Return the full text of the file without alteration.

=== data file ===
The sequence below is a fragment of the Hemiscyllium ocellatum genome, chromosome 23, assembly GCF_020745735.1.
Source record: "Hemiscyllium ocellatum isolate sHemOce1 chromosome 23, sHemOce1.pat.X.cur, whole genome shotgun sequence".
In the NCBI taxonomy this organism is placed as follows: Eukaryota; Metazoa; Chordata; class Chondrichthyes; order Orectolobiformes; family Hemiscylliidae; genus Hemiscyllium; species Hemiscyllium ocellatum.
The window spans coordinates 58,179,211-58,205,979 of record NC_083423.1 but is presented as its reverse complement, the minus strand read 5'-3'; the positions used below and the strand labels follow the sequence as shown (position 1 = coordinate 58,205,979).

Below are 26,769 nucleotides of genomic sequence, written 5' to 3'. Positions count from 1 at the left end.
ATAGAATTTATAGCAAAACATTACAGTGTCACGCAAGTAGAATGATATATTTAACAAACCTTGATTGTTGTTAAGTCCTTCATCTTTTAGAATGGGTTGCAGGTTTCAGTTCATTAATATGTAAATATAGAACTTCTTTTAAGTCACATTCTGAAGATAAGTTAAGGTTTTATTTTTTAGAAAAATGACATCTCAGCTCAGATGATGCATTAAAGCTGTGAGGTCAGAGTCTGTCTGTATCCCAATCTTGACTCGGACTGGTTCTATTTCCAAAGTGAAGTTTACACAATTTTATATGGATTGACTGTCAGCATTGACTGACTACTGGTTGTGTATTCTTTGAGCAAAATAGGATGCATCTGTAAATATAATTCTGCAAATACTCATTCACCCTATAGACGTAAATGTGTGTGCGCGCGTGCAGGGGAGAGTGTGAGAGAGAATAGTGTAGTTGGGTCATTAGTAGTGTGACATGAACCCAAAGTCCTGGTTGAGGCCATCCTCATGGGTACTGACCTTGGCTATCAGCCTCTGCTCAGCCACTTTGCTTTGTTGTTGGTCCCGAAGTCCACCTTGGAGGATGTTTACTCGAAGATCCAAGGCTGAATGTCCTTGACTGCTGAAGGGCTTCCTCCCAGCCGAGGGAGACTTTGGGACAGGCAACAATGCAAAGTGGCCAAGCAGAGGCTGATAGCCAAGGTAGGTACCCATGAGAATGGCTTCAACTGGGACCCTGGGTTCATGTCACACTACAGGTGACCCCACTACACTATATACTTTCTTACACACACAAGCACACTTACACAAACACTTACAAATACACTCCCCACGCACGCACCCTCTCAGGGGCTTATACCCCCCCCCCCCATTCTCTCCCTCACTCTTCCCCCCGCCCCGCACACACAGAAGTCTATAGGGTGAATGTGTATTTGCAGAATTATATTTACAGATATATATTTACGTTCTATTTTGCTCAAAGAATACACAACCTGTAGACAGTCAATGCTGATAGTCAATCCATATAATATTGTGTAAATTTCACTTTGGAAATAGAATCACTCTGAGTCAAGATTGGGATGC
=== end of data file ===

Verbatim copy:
The sequence below is a fragment of the Hemiscyllium ocellatum genome, chromosome 23, assembly GCF_020745735.1.
Source record: "Hemiscyllium ocellatum isolate sHemOce1 chromosome 23, sHemOce1.pat.X.cur, whole genome shotgun sequence".
In the NCBI taxonomy this organism is placed as follows: Eukaryota; Metazoa; Chordata; class Chondrichthyes; order Orectolobiformes; family Hemiscylliidae; genus Hemiscyllium; species Hemiscyllium ocellatum.
The window spans coordinates 58,179,211-58,205,979 of record NC_083423.1 but is presented as its reverse complement, the minus strand read 5'-3'; the positions used below and the strand labels follow the sequence as shown (position 1 = coordinate 58,205,979).

Below are 26,769 nucleotides of genomic sequence, written 5' to 3'. Positions count from 1 at the left end.
ATAGAATTTATAGCAAAACATTACAGTGTCACGCAAGTAGAATGATATATTTAACAAACCTTGATTGTTGTTAAGTCCTTCATCTTTTAGAATGGGTTGCAGGTTTCAGTTCATTAATATGTAAATATAGAACTTCTTTTAAGTCACATTCTGAAGATAAGTTAAGGTTTTATTTTTTAGAAAAATGACATCTCAGCTCAGATGATGCATTAAAGCTGTGAGGTCAGAGTCTGTCTGTATCCCAATCTTGACTCGGACTGGTTCTATTTCCAAAGTGAAGTTTACACAATTTTATATGGATTGACTGTCAGCATTGACTGACTACTGGTTGTGTATTCTTTGAGCAAAATAGGATGCATCTGTAAATATAATTCTGCAAATACTCATTCACCCTATAGACGTAAATGTGTGTGCGCGCGTGCAGGGGAGAGTGTGAGAGAGAATAGTGTAGTTGGGTCATTAGTAGTGTGACATGAACCCAAAGTCCTGGTTGAGGCCATCCTCATGGGTACTGACCTTGGCTATCAGCCTCTGCTCAGCCACTTTGCTTTGTTGTTGGTCCCGAAGTCCACCTTGGAGGATGTTTACTCGAAGATCCAAGGCTGAATGTCCTTGACTGCTGAAGGGCTTCCTCCCAGCCGAGGGAGACTTTGGGACAGGCAACAATGCAAAGTGGCCAAGCAGAGGCTGATAGCCAAGGTAGGTACCCATGAGAATGGCTTCAACTGGGACCCTGGGTTCATGTCACACTACAGGTGACCCCACTACACTATATACTTTCTTACACACACAAGCACACTTACACAAACACTTACAAATACACTCCCCACGCACGCACCCTCTCAGGGGCTTATACCCCCCCCCCCCATTCTCTCCCTCACTCTTCCCCCCGCCCCGCACACACAGAAGTCTATAGGGTGAATGTGTATTTGCAGAATTATATTTACAGATATATATTTACGTTCTATTTTGCTCAAAGAATACACAACCTGTAGACAGTCAATGCTGATAGTCAATCCATATAATATTGTGTAAATTTCACTTTGGAAATAGAATCACTCTGAGTCAAGATTGGGATGC